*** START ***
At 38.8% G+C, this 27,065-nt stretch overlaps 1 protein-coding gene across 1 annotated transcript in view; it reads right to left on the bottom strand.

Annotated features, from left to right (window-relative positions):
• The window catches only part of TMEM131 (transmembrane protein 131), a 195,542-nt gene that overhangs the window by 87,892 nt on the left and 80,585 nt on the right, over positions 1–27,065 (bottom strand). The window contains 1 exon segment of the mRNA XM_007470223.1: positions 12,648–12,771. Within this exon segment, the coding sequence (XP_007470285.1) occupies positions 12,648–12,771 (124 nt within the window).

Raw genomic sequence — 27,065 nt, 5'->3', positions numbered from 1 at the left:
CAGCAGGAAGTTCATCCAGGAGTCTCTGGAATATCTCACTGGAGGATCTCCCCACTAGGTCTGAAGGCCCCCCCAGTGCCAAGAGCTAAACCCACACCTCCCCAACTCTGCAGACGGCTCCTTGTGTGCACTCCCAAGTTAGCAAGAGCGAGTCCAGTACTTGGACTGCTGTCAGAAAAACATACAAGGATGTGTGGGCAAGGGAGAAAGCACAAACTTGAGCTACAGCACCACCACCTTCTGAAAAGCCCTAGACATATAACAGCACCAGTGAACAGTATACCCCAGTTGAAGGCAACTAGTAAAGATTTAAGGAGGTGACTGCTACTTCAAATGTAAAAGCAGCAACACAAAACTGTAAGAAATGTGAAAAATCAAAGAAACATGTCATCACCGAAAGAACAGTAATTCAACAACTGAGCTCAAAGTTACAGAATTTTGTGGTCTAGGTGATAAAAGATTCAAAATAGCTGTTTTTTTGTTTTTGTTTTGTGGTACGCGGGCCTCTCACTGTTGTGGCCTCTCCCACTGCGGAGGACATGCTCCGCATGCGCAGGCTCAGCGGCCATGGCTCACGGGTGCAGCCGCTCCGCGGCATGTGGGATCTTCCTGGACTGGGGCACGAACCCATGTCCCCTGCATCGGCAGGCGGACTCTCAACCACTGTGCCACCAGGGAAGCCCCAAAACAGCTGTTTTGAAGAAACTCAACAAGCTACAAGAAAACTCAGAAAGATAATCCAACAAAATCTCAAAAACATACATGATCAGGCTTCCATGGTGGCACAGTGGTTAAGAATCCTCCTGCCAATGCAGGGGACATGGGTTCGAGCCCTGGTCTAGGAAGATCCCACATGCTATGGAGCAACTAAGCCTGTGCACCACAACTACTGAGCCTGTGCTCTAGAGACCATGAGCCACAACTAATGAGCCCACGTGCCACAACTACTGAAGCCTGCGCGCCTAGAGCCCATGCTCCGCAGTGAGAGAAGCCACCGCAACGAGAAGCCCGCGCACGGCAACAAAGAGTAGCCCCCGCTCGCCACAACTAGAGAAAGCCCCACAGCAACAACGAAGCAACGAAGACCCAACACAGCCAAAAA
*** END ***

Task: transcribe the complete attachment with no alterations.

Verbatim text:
At 38.8% G+C, this 27,065-nt stretch overlaps 1 protein-coding gene across 1 annotated transcript in view; it reads right to left on the bottom strand.

Annotated features, from left to right (window-relative positions):
• The window catches only part of TMEM131 (transmembrane protein 131), a 195,542-nt gene that overhangs the window by 87,892 nt on the left and 80,585 nt on the right, over positions 1–27,065 (bottom strand). The window contains 1 exon segment of the mRNA XM_007470223.1: positions 12,648–12,771. Within this exon segment, the coding sequence (XP_007470285.1) occupies positions 12,648–12,771 (124 nt within the window).

Raw genomic sequence — 27,065 nt, 5'->3', positions numbered from 1 at the left:
CAGCAGGAAGTTCATCCAGGAGTCTCTGGAATATCTCACTGGAGGATCTCCCCACTAGGTCTGAAGGCCCCCCCAGTGCCAAGAGCTAAACCCACACCTCCCCAACTCTGCAGACGGCTCCTTGTGTGCACTCCCAAGTTAGCAAGAGCGAGTCCAGTACTTGGACTGCTGTCAGAAAAACATACAAGGATGTGTGGGCAAGGGAGAAAGCACAAACTTGAGCTACAGCACCACCACCTTCTGAAAAGCCCTAGACATATAACAGCACCAGTGAACAGTATACCCCAGTTGAAGGCAACTAGTAAAGATTTAAGGAGGTGACTGCTACTTCAAATGTAAAAGCAGCAACACAAAACTGTAAGAAATGTGAAAAATCAAAGAAACATGTCATCACCGAAAGAACAGTAATTCAACAACTGAGCTCAAAGTTACAGAATTTTGTGGTCTAGGTGATAAAAGATTCAAAATAGCTGTTTTTTTGTTTTTGTTTTGTGGTACGCGGGCCTCTCACTGTTGTGGCCTCTCCCACTGCGGAGGACATGCTCCGCATGCGCAGGCTCAGCGGCCATGGCTCACGGGTGCAGCCGCTCCGCGGCATGTGGGATCTTCCTGGACTGGGGCACGAACCCATGTCCCCTGCATCGGCAGGCGGACTCTCAACCACTGTGCCACCAGGGAAGCCCCAAAACAGCTGTTTTGAAGAAACTCAACAAGCTACAAGAAAACTCAGAAAGATAATCCAACAAAATCTCAAAAACATACATGATCAGGCTTCCATGGTGGCACAGTGGTTAAGAATCCTCCTGCCAATGCAGGGGACATGGGTTCGAGCCCTGGTCTAGGAAGATCCCACATGCTATGGAGCAACTAAGCCTGTGCACCACAACTACTGAGCCTGTGCTCTAGAGACCATGAGCCACAACTAATGAGCCCACGTGCCACAACTACTGAAGCCTGCGCGCCTAGAGCCCATGCTCCGCAGTGAGAGAAGCCACCGCAACGAGAAGCCCGCGCACGGCAACAAAGAGTAGCCCCCGCTCGCCACAACTAGAGAAAGCCCCACAGCAACAACGAAGCAACGAAGACCCAACACAGCCAAAAA